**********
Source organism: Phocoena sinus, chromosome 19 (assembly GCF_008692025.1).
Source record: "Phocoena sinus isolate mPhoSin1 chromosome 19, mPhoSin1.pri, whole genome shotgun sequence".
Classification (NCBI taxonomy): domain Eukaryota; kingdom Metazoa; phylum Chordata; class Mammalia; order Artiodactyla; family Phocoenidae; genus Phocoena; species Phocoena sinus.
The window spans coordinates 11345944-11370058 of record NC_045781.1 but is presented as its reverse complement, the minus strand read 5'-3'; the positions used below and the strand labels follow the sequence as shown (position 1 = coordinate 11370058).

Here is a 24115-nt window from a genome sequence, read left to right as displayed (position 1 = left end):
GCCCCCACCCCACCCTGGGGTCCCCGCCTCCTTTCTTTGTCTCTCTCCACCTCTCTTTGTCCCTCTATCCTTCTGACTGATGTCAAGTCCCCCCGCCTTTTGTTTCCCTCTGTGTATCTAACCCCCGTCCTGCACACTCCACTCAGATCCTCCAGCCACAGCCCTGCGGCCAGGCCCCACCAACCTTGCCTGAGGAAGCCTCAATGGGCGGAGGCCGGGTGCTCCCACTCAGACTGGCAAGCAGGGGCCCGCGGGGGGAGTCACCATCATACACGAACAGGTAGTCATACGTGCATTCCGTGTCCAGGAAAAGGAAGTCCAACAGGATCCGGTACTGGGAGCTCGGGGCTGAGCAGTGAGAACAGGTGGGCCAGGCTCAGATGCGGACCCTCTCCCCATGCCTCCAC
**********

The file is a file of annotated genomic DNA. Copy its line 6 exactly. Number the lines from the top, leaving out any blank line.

GCCCCCACCCCACCCTGGGGTCCCCGCCTCCTTTCTTTGTCTCTCTCCACCTCTCTTTGTCCCTCTATCCTTCTGACTGATGTCAAGTCCCCCCGCCTTTTGTTTCCCTCTGTGTATCTAACCCCCGTCCTGCACACTCCACTCAGATCCTCCAGCCACAGCCCTGCGGCCAGGCCCCACCAACCTTGCCTGAGGAAGCCTCAATGGGCGGAGGCCGGGTGCTCCCACTCAGACTGGCAAGCAGGGGCCCGCGGGGGGAGTCACCATCATACACGAACAGGTAGTCATACGTGCATTCCGTGTCCAGGAAAAGGAAGTCCAACAGGATCCGGTACTGGGAGCTCGGGGCTGAGCAGTGAGAACAGGTGGGCCAGGCTCAGATGCGGACCCTCTCCCCATGCCTCCAC